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What Makes Americans Fat

You drive to work, you drive your kids to school, you drive to the grocery store -- no wonder you have put a few pounds.

U.S. researchers said on Tuesday they had quantified price of living in sprawled-out American communities and weight gain leads the list -- six pounds average, to precise.

Their findings, published special issues of the American Journal of Public Health and the American Journal of Health Promotion, are aimed at urban planners, county and city councils and other groups in laying out communities.

"We found that U.S. adults living in sprawling counties weigh more, are more likely to be obese and are more likely to from high blood pressure than are their in compact counties," Tom Ewing of the National Center for Smart Growth at Trinity College University told reporters.

He said two-thirds of the U.S. population in counties covered in his group's survey.

Unlike people in old-fashioned urban centers who can walk to work, shops, and public transport, in the spread-out communities cannot walk if they wanted to because pavements and crossings are and homes, schools and workplaces are apart.

"For some people it is a 'duh' kind of issue, but it doesn't seem to be for a lot of people important positions," Ewing .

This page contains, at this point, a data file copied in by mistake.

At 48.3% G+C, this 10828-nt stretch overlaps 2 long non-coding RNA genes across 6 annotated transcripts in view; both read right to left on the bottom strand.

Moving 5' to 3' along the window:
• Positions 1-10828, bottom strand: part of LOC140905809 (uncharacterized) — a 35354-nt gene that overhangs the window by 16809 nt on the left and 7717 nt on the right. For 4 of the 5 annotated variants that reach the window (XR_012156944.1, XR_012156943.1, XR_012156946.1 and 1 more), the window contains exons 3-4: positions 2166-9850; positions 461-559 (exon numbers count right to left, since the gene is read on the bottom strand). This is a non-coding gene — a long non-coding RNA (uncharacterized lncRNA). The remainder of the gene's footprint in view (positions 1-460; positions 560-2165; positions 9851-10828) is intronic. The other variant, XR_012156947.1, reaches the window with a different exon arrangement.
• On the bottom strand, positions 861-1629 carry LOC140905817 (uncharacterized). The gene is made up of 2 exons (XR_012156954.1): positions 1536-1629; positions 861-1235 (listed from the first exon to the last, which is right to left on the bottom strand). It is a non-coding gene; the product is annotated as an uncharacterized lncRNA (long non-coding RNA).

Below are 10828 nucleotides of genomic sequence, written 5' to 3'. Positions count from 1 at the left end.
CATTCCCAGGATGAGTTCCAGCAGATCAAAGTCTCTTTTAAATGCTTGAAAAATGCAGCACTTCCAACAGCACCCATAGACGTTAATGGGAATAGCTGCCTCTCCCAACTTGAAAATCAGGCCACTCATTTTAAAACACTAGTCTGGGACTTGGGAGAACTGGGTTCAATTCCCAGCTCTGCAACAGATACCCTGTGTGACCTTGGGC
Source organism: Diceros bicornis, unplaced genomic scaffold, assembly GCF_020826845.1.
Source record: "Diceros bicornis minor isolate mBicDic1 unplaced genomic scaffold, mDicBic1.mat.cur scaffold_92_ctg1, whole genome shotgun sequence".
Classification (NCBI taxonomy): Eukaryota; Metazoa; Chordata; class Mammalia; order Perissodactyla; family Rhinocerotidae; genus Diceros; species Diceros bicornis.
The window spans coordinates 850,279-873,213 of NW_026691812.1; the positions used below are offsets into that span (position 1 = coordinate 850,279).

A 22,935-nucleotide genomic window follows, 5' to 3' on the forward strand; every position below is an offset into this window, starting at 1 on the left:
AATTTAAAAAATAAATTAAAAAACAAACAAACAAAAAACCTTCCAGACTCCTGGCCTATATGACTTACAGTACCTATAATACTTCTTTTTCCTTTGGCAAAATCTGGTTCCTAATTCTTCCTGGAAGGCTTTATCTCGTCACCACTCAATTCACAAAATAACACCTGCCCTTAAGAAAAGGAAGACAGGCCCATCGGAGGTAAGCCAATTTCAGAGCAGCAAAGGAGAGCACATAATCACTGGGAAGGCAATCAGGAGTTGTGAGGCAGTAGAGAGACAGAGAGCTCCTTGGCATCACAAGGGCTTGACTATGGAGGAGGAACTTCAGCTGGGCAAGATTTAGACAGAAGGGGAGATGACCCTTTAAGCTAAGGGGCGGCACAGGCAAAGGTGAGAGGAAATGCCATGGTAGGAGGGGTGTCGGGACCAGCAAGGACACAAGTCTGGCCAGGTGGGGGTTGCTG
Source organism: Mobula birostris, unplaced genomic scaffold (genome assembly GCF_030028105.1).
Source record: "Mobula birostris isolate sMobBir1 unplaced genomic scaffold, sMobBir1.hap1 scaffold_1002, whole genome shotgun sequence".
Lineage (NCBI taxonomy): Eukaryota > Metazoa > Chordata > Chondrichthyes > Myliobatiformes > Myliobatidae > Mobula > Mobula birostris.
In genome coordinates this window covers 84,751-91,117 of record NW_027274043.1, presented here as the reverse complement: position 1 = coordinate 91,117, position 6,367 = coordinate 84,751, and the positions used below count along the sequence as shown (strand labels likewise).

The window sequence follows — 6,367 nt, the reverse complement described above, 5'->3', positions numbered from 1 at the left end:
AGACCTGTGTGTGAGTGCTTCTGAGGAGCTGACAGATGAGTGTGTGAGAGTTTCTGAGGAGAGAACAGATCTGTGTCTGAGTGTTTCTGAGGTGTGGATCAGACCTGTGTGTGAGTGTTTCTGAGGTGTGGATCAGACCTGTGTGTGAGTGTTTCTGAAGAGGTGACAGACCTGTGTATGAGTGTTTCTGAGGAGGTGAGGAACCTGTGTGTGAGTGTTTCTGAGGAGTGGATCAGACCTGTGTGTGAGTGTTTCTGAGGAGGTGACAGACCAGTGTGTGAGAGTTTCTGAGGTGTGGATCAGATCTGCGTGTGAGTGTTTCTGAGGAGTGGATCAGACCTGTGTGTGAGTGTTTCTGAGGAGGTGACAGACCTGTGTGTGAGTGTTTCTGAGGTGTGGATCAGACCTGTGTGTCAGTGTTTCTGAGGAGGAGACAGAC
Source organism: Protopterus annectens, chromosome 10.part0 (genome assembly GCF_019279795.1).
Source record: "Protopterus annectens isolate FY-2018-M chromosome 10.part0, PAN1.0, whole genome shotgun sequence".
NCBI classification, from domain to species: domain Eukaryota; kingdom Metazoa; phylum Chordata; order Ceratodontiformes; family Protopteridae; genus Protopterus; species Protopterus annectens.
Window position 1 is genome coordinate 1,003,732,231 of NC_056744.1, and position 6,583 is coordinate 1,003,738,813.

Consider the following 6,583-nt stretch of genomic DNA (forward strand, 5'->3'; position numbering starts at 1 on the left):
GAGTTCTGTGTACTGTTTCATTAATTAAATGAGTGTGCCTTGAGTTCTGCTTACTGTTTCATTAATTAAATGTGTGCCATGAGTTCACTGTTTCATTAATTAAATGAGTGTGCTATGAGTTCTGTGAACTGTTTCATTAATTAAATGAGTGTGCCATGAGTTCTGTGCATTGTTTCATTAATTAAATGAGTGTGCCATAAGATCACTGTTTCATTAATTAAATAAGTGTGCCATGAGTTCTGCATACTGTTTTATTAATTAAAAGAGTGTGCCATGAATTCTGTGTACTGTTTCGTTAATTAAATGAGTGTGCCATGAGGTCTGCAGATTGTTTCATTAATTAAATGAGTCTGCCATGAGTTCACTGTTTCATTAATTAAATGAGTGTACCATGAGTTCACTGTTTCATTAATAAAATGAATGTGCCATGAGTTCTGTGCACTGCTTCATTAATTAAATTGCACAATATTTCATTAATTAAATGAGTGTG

He said the research can be used to policymakers to change zoning, funding and even lending laws to development that will people to walk.

"If we go to a city council and 'allowing this sprawling development ... is maybe going to hurt people's health obesity', they are to say 'prove '," Ewing said.

LESS EXPENSIVE, CLEANER, MORE PLEASANT

More compact communities less expensive -- with sprawl bringing 10 percent greater annual public service deficits and 8 percent higher housing costs, researchers said.

Dense communities ease pollution and for better social interaction, said.

The researchers at U.S. Centers for Disease Control and Prevention data on more than 200,000 people living in 478 U.S. counties in major metropolitan . They assessed sprawl in county using U.S. Census Bureau and federal data.

"The average adult would be expected to about six pounds (2.7 kg) more living in the most sprawling county in our sample as to an adult of the same age living in the compact county," Ewing said.

The study that people in far-flung communities walk less leisure, but this factor not account for the weight difference.

"It may as a result of the lower level physical activity they get as of their daily lives -- driving to work, driving to school, driving to lunch, driving everywhere," Ewing said.

People in such communities may drive for good .

Another set of studies that U.S. pedestrians and cyclists were much more to be killed or injured Dutch and German pedestrians and cyclists.

Whether on a per-trip basis or by distance travelled, U.S. cyclists were three times more likely to killed than German cyclists six times more likely to die than Dutch cyclists, the study found.

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